Although Islamic State’s homepage declared that the organization, along with other opposition groups, had taken over the Quneitra crossing between Syria and Israel on the Golan Heights, and even though its flag was hoisted nearby, IS isn’t there yet. Rather, it is the Nusra Front, along with the Syria Revolutionaries Front – an alliance of a dozen Islamist organizations working together with the Free Syrian Army – that control the border crossing.
This mishmash of organizations, some of which are deemed moderate by the U.S. State Department while others, such as the Nusra Front, are affiliates of Al-Qaida, makes it difficult for the United States and Europe to formulate a strategy to deal with them.
In contrast to Iraq, in which IS controls a continuous territory – making it easy to conduct an aerial bombardment campaign – the complexity of organizations in Syria and their territorial dispersion prevents any concentrated effort against them. The American dilemma is clear: should one view President Bashar Assad and his army as allies, part of the solution in the dismantling of IS? Should the Free Syrian Army receive sophisticated weapons so it can effectively fight IS, in light of its failures on other fronts, and amid justifiable concern that these weapons would pass into the hands of more radical organizations, as they did before?
How should one relate to the fact that the Free Syrian Army is collaborating with the Islamic Front, not noted for its pro-Western stance, and with the Revolutionaries Front, some of whose members used to belong to the Nusra Front? Adding to the mix of deliberations is the unknown reaction of Iran if the United States starts bombing targets within Syria, as well as the unclear reaction of Russia, whose relations with the Americans have recently deteriorated to an unprecedented low in modern times.
This dilemma does not exist in Iraq, where Iran and Russia concur with the need to forcibly remove IS. One possible solution, which may not be practical, lies in an initiative by Egyptian President Abdel-Fattah al-Sissi, who is expected to propose the establishment of an Arab and international coalition of states under the aegis of the Arab League, which will take action to remove IS. The condition for establishing this coalition is the removal of Assad in Syria. This idea meets with approval in Washington, D.C., which also favors an international coalition.
Russia and Iran are expected to oppose this idea. As long as this coalition is not formed and as long as the United States does not give opposition groups quality armaments, IS can continue with its plans.
The working hypothesis regarding Iraq is that IS will be content with solidifying its control over the Sunni areas it took possession of in June and will not advance southward and toward Baghdad, where there are large formations of Iraq’s military forces, as well as armed Shi’ite militia groups.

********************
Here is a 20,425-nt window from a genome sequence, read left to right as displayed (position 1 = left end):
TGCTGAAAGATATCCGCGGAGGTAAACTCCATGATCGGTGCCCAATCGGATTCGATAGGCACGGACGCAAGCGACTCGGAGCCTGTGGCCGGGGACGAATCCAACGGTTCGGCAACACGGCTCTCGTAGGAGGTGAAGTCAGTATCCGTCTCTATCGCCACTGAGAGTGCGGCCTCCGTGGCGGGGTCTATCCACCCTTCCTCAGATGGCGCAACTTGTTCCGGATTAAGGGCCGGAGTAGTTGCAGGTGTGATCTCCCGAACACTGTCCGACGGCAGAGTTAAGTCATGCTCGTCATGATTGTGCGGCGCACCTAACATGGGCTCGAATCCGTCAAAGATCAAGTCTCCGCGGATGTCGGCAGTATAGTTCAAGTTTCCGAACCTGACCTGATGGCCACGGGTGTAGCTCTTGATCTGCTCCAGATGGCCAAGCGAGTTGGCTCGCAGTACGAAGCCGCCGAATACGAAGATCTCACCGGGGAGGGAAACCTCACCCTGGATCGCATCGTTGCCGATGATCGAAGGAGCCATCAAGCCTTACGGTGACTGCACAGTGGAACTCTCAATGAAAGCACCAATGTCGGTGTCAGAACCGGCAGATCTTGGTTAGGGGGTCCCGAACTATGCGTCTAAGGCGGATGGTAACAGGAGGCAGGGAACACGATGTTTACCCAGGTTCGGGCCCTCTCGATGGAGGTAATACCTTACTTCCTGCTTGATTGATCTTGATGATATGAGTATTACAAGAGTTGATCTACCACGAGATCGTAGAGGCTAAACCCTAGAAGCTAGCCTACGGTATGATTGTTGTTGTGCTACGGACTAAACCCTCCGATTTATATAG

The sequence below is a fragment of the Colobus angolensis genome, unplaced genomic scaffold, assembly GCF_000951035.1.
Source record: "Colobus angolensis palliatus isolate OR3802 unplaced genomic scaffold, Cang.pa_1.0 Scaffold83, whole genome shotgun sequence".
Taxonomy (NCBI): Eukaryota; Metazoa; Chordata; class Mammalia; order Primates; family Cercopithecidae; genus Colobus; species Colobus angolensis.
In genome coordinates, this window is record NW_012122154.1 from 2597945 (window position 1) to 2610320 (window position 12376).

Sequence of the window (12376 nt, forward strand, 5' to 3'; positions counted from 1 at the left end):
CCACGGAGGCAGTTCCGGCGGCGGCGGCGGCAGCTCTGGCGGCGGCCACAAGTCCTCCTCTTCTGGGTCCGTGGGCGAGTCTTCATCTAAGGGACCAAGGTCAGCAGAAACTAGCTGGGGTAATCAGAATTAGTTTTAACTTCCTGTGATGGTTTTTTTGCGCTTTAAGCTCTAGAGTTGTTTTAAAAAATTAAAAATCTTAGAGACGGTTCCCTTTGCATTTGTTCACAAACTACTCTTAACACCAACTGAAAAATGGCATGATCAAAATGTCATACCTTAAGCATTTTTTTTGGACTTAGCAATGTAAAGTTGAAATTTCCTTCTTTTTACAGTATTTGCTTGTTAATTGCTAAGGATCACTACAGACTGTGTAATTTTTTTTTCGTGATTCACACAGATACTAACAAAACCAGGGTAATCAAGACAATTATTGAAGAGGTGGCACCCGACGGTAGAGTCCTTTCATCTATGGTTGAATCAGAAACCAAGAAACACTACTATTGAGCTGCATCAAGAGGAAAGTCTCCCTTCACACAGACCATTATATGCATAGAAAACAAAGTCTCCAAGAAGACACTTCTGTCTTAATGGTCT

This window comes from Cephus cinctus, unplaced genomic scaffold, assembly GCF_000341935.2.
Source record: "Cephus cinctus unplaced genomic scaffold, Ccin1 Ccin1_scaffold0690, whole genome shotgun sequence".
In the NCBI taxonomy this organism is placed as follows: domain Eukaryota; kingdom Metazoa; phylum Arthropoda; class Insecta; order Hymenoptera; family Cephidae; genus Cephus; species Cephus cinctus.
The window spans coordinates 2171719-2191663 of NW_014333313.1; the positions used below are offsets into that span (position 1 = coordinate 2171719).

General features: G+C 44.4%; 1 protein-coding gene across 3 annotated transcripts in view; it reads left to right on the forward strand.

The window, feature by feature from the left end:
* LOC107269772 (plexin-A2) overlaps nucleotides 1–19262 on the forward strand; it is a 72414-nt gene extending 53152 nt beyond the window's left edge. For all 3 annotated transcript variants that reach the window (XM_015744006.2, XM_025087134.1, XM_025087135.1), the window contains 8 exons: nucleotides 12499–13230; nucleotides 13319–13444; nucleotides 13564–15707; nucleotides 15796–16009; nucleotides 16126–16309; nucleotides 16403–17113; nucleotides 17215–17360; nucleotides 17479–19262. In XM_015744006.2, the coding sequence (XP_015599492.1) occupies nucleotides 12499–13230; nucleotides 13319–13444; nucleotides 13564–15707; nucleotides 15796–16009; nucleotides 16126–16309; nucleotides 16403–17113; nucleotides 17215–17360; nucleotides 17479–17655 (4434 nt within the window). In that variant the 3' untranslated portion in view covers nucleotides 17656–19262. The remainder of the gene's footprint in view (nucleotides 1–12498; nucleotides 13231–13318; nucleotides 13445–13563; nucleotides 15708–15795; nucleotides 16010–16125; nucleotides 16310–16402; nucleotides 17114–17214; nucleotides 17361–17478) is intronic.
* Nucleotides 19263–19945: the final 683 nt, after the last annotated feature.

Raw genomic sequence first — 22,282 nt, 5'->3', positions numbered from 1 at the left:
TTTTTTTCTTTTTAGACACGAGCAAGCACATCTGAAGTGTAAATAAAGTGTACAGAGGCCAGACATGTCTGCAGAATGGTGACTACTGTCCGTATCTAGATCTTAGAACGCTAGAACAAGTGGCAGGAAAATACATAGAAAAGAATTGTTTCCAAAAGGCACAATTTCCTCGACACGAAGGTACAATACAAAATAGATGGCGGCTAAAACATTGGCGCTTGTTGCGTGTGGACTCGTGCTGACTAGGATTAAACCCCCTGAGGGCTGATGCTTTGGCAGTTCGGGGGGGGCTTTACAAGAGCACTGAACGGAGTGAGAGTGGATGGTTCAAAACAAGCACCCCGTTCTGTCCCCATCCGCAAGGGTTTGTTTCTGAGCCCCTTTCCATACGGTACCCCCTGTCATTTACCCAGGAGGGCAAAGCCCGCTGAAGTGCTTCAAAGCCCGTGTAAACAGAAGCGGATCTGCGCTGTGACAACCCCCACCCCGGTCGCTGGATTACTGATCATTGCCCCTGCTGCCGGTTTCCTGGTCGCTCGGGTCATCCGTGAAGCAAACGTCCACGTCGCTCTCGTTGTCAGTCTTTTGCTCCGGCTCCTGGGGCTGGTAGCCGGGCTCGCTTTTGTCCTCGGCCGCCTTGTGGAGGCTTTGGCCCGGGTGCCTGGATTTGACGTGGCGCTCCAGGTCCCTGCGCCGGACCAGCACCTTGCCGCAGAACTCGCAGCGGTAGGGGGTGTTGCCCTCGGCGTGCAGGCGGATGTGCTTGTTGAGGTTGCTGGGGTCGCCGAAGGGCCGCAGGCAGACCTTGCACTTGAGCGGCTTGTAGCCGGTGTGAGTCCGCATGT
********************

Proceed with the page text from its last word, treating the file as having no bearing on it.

Things are different in Syria. The concern is that IS units will advance southward toward Daraa in order to remove Assad’s forces from that region, as well as removing the Nusra Front, which already has some strongholds in the south. From there, IS could continue toward Jordan.
This leaves Assad and Western countries with a terrible paradox. Is it preferable that the Nusra Front and Islamic groups acting alongside it control Quneitra, preventing IS from moving southward? Or should the intentions of Assad – along with Hezbollah – to take control of the border crossing be ignored?
This is also a difficult Israeli dilemma. While the Syrian army controlled the Golan border, there was quiet for four decades. Now the choice is between Assad and Hezbollah forces sitting on Israel’s northeastern border, and between the Nusra Front and other organizations controlling it.
Israel Defense Forces assessments are that neither Hezbollah nor the Nusra Front wishes to open a new front with Israel at this time. This assessment also contends that IS, despite its loud verbal campaign directed at Israel, is a group that acts with military logic and will not risk dragging Israel into its conflicts. IS is overstretched in Iraq and Syria, and must now collaborate with others in order to maintain control. It must cooperate, willingly or from necessity, with civilians, tribal and other local leaders in order to rule.
However, there is a difference between maintaining control of a town or region and the conquest of new objectives, which requires moving fighters between different areas. The political objectives of IS are unclear. Will it make do with controlling the wide swaths of land it conquered, including most of the oil fields in Syria and some in Iraq? Or does it plan to adopt the Taliban model in Afghanistan?
According to this model, a decade after they were removed from power by the American invasion, their “moderate” wing – to use that vague and meaningless term – became desirable and even crucial partners for dialogue in the eyes of the new Afghani regime, following American encouragement. In the absence of any other strategy, Syria and Iraq could find themselves in the same situation.
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